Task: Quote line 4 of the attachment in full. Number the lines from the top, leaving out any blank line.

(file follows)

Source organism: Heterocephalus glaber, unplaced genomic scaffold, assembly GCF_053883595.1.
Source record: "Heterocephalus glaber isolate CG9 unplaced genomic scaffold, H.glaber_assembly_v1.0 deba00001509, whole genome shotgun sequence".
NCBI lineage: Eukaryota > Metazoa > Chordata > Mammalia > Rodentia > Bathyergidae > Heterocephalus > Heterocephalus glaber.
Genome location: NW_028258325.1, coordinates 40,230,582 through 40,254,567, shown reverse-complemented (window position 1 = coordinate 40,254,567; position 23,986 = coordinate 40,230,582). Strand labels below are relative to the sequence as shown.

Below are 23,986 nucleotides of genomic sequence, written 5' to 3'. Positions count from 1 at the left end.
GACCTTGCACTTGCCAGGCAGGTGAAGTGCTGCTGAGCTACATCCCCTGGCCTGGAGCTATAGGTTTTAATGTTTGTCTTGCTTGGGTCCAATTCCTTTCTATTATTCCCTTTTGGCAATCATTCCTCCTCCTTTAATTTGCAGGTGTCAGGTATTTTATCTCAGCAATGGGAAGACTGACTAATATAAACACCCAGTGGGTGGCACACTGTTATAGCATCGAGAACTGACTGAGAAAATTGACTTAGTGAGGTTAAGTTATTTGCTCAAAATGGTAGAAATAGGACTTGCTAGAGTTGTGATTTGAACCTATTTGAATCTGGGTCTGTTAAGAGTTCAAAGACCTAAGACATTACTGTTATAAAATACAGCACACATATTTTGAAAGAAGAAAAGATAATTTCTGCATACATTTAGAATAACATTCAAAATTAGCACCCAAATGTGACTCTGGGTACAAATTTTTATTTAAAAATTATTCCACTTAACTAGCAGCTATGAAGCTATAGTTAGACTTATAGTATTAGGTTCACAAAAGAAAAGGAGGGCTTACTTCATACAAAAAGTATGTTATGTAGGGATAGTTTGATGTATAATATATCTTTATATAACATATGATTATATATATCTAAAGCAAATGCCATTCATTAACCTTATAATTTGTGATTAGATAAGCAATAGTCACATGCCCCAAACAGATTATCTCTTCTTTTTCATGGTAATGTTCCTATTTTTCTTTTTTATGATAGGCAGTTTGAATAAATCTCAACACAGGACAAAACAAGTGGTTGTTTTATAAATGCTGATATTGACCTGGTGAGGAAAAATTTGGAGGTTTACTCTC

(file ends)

Genome location: NW_028258325.1, coordinates 40,230,582 through 40,254,567, shown reverse-complemented (window position 1 = coordinate 40,254,567; position 23,986 = coordinate 40,230,582). Strand labels below are relative to the sequence as shown.